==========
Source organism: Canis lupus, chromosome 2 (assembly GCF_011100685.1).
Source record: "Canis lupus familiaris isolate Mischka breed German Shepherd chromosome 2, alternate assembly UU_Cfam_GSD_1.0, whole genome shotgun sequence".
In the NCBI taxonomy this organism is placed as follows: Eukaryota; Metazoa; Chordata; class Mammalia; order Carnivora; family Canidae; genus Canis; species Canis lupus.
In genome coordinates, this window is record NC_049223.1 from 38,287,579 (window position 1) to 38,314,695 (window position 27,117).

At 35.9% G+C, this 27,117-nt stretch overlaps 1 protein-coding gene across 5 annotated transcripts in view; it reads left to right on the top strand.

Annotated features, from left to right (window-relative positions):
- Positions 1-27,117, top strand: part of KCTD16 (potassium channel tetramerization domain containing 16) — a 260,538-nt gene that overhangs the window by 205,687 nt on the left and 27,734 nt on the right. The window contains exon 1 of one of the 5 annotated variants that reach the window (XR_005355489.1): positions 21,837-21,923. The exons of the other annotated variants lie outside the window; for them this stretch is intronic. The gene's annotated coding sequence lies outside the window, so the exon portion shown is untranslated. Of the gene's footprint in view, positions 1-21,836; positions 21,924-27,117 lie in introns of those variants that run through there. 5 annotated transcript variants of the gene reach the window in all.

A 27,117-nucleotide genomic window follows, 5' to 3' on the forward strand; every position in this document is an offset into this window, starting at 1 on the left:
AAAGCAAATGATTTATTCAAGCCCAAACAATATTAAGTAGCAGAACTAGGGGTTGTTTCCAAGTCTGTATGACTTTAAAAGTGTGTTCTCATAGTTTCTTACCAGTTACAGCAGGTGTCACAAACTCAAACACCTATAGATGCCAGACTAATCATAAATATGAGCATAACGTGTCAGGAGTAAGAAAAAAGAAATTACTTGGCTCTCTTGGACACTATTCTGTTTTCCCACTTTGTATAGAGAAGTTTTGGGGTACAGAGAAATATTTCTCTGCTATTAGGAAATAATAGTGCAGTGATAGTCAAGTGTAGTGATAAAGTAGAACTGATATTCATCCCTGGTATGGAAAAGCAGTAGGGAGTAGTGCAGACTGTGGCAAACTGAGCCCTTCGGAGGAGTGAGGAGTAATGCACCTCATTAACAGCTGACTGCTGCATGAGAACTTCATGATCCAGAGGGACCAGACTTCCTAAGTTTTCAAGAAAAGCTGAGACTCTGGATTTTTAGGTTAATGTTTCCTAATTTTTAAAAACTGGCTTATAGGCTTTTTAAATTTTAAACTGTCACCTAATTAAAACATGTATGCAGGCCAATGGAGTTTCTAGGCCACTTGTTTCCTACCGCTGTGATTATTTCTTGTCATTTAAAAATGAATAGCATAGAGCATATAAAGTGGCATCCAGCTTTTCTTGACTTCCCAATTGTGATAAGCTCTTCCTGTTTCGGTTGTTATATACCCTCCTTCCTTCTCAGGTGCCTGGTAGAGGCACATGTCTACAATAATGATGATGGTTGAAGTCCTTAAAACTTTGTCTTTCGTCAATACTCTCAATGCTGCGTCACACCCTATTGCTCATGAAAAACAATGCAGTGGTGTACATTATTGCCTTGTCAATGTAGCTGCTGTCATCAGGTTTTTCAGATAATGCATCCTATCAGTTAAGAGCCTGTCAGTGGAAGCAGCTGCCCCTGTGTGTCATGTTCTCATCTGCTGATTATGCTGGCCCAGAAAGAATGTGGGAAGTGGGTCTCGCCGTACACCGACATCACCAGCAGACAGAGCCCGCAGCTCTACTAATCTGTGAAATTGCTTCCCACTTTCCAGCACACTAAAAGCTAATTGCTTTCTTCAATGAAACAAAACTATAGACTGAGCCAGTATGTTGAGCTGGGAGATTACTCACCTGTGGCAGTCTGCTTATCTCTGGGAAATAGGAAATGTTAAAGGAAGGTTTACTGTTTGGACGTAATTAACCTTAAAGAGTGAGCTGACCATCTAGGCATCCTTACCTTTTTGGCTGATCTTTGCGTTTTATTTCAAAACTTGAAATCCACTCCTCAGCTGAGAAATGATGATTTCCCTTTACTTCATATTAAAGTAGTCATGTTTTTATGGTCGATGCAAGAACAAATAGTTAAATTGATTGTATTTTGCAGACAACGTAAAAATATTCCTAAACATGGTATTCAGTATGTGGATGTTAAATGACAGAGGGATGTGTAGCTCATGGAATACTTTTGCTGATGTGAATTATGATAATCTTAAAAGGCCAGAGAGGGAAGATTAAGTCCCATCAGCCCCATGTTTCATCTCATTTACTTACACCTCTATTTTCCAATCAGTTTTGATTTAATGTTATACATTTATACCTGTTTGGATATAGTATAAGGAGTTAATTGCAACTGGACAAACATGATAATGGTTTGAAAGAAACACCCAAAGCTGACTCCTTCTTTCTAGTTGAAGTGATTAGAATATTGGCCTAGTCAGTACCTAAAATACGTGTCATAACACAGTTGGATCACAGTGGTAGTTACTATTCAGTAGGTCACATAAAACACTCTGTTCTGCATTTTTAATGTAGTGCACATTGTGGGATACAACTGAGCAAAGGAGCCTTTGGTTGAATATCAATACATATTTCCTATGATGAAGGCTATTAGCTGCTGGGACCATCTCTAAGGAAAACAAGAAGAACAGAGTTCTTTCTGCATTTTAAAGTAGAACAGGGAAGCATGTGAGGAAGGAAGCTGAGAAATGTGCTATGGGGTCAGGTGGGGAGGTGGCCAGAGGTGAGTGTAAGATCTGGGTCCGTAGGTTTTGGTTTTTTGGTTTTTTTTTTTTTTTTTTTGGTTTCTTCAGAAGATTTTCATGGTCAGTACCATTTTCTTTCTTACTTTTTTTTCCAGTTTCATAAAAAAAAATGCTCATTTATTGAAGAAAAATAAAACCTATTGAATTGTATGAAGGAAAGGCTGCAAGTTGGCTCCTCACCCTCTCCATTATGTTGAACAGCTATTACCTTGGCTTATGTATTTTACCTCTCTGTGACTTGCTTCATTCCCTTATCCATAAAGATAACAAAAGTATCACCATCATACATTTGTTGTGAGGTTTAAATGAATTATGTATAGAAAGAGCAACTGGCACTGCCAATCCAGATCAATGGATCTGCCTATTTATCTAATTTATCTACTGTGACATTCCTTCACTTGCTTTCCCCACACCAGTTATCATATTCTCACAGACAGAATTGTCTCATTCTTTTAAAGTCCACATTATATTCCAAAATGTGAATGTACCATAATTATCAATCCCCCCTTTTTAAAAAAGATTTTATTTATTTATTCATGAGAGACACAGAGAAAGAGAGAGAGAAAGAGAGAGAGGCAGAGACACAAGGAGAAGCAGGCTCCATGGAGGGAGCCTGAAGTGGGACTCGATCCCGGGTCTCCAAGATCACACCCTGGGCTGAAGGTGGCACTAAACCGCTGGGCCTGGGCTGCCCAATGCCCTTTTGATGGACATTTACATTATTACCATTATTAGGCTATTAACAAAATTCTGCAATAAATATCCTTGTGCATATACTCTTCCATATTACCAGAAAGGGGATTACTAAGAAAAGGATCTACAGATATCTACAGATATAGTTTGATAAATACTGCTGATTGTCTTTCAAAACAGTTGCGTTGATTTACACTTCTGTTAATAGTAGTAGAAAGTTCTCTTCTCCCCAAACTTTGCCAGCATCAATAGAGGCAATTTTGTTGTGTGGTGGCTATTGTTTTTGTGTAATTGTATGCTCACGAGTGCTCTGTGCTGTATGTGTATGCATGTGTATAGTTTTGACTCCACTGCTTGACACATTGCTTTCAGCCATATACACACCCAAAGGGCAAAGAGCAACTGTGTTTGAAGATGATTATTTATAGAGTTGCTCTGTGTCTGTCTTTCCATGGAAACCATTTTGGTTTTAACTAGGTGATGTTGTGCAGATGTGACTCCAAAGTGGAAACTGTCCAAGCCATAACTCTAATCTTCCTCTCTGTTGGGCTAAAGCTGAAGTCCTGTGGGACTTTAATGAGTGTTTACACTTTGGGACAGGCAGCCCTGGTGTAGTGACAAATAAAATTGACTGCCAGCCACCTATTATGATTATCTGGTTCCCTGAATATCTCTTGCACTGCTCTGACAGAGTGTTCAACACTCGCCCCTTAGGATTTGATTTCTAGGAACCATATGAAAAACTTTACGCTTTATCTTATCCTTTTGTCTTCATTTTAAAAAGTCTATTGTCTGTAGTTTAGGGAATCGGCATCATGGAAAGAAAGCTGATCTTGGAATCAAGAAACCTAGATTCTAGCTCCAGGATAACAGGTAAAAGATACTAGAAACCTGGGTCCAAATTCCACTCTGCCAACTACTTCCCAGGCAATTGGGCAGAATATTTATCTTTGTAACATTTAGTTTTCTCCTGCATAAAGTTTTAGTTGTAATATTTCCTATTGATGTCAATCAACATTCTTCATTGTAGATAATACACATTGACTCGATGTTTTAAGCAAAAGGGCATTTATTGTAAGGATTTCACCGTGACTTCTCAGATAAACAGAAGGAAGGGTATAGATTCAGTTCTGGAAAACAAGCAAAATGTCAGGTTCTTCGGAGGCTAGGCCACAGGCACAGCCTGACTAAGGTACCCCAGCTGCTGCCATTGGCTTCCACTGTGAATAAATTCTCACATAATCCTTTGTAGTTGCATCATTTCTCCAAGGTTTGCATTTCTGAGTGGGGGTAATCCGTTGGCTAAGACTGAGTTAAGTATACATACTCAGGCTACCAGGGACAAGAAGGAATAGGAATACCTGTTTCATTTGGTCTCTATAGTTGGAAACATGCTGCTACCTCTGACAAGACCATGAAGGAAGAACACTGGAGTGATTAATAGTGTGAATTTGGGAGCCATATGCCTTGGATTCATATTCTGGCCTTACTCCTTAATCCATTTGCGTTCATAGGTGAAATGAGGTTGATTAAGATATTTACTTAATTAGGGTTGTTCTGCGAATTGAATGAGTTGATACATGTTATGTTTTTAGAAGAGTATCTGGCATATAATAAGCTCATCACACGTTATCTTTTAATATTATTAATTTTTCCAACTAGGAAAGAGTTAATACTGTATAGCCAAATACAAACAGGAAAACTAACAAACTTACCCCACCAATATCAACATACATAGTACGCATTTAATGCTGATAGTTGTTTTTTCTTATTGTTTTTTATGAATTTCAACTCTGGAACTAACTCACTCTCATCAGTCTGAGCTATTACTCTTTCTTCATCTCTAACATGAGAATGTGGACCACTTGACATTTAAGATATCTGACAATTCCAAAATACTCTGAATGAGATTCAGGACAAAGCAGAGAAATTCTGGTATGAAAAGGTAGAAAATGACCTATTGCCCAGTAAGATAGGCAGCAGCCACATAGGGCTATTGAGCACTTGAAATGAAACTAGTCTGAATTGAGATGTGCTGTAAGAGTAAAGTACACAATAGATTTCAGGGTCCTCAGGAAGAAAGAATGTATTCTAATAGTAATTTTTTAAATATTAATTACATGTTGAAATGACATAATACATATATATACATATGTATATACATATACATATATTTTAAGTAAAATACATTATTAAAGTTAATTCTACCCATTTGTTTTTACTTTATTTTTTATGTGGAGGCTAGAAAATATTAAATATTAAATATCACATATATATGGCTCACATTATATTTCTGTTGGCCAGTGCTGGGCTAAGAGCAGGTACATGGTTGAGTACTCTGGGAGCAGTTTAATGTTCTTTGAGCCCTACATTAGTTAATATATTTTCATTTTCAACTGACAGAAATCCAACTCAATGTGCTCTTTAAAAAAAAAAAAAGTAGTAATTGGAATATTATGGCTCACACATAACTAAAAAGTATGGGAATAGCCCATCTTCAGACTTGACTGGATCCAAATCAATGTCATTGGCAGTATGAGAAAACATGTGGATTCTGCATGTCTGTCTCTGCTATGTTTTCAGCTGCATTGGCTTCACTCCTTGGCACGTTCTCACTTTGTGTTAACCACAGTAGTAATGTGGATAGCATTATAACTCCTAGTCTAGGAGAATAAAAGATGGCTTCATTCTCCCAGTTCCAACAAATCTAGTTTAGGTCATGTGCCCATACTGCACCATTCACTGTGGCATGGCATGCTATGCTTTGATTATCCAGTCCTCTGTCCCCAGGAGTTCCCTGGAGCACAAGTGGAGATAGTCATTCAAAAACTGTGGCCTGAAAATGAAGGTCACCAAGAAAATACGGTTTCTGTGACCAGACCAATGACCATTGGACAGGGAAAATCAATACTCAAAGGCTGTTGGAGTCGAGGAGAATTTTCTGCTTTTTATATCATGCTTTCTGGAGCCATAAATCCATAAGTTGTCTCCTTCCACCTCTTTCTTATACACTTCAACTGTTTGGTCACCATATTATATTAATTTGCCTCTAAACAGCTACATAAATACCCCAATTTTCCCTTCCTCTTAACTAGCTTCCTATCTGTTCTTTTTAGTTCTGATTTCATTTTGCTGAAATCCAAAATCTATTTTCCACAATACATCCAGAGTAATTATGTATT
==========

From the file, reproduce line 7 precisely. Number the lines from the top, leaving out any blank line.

- Positions 1-27,117, top strand: part of KCTD16 (potassium channel tetramerization domain containing 16) — a 260,538-nt gene that overhangs the window by 205,687 nt on the left and 27,734 nt on the right. The window contains exon 1 of one of the 5 annotated variants that reach the window (XR_005355489.1): positions 21,837-21,923. The exons of the other annotated variants lie outside the window; for them this stretch is intronic. The gene's annotated coding sequence lies outside the window, so the exon portion shown is untranslated. Of the gene's footprint in view, positions 1-21,836; positions 21,924-27,117 lie in introns of those variants that run through there. 5 annotated transcript variants of the gene reach the window in all.